As engineers we like to speak in tickets and stories and bugs IDs etc - those units of currency we find easy to grok; they're usually finite, easy to define, narrowly scoped, and uniquely identifiable.
Our customers - for the most part - like to speak in outcomes and business plans and commercial objectives and projects. The longer term, more vague, abstracted-from-the-work things that we like to digest by breaking them down into those stories etc that we're so comfortable with.
This can lead to a weird situation where you have all your iterations scoped out and your releases forecast (with painstaking detail in every story) yet the business still lacks clarity about what's being delivered by who and when. Hmmm.
I think a bit of generalisation can help us to understand this. Lets appreciate that engineers, for the most part, are deeply practical people who are comfortable handling actionable tasks. Since we're also geeks - again for the most part - this descends quickly into technical details. You'd be surprised how unintelligible this can all be when you're not a developer.
What I've learned over the years is that stakeholders are interested in the meta problem, the commercial plans and outcomes, not the tangible problem, the technical tasks and code which need to come together to solve it. As technical leaders we need to talk about the meta problems with the business, and the technical problems with the engineers.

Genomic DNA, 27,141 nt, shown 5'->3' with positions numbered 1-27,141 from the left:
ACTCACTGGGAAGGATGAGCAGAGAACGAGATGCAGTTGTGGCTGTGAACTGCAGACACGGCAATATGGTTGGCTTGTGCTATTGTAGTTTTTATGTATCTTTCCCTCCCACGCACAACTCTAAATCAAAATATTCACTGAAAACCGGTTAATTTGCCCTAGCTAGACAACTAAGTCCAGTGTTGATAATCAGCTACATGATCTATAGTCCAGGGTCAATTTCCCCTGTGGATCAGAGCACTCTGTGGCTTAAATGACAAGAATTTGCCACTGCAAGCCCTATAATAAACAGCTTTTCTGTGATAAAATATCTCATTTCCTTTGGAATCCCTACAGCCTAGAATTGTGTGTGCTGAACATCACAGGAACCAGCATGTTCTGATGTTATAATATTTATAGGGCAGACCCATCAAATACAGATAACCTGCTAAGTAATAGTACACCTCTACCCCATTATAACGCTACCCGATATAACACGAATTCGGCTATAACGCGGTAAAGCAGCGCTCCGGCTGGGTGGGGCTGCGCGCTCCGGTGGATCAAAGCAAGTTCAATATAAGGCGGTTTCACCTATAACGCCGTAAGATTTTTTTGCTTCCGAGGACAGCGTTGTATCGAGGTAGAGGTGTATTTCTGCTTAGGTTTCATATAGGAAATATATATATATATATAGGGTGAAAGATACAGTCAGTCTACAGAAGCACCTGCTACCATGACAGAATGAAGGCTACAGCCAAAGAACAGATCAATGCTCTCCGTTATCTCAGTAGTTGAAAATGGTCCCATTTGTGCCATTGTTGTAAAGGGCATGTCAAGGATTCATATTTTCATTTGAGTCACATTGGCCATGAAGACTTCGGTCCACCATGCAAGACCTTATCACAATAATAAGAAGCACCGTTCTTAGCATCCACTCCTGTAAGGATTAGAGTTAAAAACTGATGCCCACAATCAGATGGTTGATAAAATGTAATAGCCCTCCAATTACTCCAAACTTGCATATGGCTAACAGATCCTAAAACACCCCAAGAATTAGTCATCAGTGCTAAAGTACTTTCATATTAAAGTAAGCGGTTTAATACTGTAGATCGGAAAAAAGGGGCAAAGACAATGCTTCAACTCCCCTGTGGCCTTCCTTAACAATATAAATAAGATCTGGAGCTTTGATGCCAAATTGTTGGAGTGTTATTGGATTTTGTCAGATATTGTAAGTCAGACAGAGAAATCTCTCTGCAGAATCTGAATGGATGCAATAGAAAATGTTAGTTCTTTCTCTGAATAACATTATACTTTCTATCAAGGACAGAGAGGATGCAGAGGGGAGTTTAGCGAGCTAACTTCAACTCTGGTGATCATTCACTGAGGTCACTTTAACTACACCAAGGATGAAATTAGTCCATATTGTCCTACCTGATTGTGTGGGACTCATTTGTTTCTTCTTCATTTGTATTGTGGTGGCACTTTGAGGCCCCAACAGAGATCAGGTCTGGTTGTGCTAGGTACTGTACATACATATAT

This comes with two obvious challenges - whenever we're talking about the same things but using different currency we rely on a degree of interpretation and some things can be lost in translation. This most commonly surfaces as that old "unclear requirements" thing. The other challenge is making sure that, as we solve our technical problems, we're solving our meta problems. This isn't easy and this is why great product managers are so crazy hard to find!
This kind of interpretation of work - the aggregation of agile units into bigger picture project plans - is usually an early casualty of agile adoptions. It is reminiscent of waterfall so we label it bad. But it is a helpful mechanism which bridges the gap between agile execution and regular business planning. It gives you both currencies.
Get awesome product people - they are the only other ones who live in this gap with you and have to speak both languages.
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